Sun. Jul 21st, 2024


The NBA draft’s new two-day format debuts Thursday, with the second round getting a standalone slot after Wednesday’s Round 1. The biggest story line of the second day is where Bronny James will end up, with the Los Angeles Lakers at No. 55 circled by many as James’s likely destination. Outside of the James conversation, there are still several high-level players on the board entering the draft’s second day, many of whom could make an impact as soon as next season in their new homes. 

Here’s a look at the 10 best players still available. 

Bigs with Filipowski’s diverse offensive skill set are hard to find, with the 6’11” big man capable of handling the ball, shooting the three and distributing. He’s also not as stiff of a defender as he’s perceived, actually holding his own well against switches while at Duke. There could be some lingering concern about the double hip surgery he underwent last April, but assuming medicals are clear, he’s well worth a pick early in the second. 

Furphy slipping out of the first round was a surprise, as the Kansas product was seen as an option as high as the late teens. He’s an athletic slasher who settled into a valuable role for the Jayhawks this season after reclassifying from the 2024 high school class into ’23. Furphy’s far from a finished product, but should come off the board quickly Thursday. 

Teams hunting a second unit point guard would be smart to target Kolek, one of the best passers in the draft. As a four-year college player with athletic limitations, Kolek’s ceiling is fairly low. That may have kept him out of the first round, but Kolek shouldn’t fall long given his IQ, competitiveness and ability to get teammates involved. 

Kolek is one of the best passers in this 2024 draft class.

Kolek is one of the best passers in this 2024 draft class. / Tim Heitman-USA TODAY Sports

Christie’s brother, Max, was a fringe first-rounder in 2022 who fell to No. 35 overall on draft night. Cam Christie faces a similar fate. His slender frame may make it hard for him to make a significant impact as a rookie, but Cam Christie was extremely impressive on film in his lone season at Minnesota and profiles as a big-time shooter long term.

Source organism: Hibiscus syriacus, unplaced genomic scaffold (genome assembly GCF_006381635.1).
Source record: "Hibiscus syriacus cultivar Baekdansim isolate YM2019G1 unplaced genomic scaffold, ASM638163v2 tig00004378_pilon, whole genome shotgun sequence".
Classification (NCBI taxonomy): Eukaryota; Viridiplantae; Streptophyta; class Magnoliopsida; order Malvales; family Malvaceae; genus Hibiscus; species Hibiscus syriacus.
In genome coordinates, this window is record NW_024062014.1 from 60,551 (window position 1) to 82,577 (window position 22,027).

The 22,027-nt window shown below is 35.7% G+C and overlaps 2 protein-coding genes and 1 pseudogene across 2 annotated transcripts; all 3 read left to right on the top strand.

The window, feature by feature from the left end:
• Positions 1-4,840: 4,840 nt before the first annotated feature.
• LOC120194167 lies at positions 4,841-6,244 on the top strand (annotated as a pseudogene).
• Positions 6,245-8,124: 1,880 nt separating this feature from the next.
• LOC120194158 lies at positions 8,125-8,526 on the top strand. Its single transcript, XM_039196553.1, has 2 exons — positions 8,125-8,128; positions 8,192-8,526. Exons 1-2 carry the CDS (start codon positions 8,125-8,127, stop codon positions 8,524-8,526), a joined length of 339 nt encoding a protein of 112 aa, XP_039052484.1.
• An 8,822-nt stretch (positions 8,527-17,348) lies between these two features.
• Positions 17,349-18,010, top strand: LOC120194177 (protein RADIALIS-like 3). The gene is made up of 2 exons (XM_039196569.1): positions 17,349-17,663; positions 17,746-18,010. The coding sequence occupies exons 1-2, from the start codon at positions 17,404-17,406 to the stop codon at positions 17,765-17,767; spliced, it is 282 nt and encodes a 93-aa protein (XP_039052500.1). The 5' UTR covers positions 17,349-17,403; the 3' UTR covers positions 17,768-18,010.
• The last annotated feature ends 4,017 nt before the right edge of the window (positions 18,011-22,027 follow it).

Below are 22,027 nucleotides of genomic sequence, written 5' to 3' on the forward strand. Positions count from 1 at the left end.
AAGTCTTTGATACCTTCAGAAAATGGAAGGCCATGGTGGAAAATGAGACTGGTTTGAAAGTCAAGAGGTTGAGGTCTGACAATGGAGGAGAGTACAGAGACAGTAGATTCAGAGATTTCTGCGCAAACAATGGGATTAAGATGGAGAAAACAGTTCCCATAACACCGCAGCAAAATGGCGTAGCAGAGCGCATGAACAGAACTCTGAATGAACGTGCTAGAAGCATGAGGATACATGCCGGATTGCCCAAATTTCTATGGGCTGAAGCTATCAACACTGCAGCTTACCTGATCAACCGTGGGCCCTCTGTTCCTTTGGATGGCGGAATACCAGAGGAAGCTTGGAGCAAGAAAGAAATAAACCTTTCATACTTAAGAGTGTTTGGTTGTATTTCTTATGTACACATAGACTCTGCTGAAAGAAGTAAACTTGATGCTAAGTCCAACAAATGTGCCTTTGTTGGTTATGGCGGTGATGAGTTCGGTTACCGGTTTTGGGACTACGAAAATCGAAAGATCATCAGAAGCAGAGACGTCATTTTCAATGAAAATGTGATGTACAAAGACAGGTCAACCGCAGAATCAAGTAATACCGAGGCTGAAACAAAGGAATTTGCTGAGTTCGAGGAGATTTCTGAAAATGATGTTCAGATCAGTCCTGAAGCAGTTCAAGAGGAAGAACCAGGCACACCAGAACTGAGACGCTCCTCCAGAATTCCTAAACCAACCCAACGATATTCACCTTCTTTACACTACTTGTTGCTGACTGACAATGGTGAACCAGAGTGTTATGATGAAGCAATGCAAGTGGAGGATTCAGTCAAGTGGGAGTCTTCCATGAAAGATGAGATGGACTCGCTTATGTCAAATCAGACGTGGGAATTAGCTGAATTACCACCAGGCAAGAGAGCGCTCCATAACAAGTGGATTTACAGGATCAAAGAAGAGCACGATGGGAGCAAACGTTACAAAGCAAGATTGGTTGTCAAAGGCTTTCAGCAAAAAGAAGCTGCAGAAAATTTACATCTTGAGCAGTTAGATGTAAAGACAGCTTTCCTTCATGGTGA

It would’ve been hard to imagine Edwards sliding to Day 2 of the draft when he enrolled at Kentucky last summer, but that’s the fate he faces after a disappointing year in Lexington. Edwards still possesses a good deal of upside given his size and slashing ability, but using his elite physical tools more consistently has been an issue since his time as a top high school recruit. Someone will roll the dice here. 

Centers have come off the board quickly in this draft, with Zach Edey, Kel’el Ware and DaRon Holmes II all drafted at the top of their projected ranges. That could spell good news for Bona, the freakishly athletic Turkish big man whose speed and explosiveness off the floor makes him an intriguing defensive prospect. If he falls to No. 38, the New York Knicks are an obvious fit given their need for a big and Tom Thibodeau’s emphasis on the defensive end. 

Smith played third fiddle behind Ron Holland and Matas Buzelis on the G League Ignite and was thought to be a strong candidate to land in the late first round. Instead, he’s available on Day 2. Smith is an interesting dice roll given his shooting ability, but it feels like he’s a long ways away from making a consistent two-way impact. 

Johnson is a highly accomplished college player, with a trip to the national title game at San Diego State before wrapping his career up with a huge season at Arizona. He’s an explosive athlete who defends multiple positions thanks to his plus length and mobility, and his three-point shot improved by leaps and bounds last season. Expect him to find a way as a role player at the next level. 

Johnson has the length to defend multiple positions and great mobility.

Johnson has the length to defend multiple positions and great mobility. / Jayne Kamin-Oncea-USA TODAY Sports

Spencer struggled in the NBA draft combine scrimmages, but was such a fantastic player for UConn in the Huskies’ run to the national title this spring. He’s one of the most spirited competitors this college basketball writer can remember, and he adds value on the floor as a high-feel guy who shoots the lights out from three. He’s worth a guaranteed contract. 

Mogbo is a unique player, an undersized forward who can handle the ball and pass but lacks an outside shot. It’s going to take the right team context to find the best way of maximizing his funky game, but if things break right, Mogbo could go down as a Day 2 steal. 




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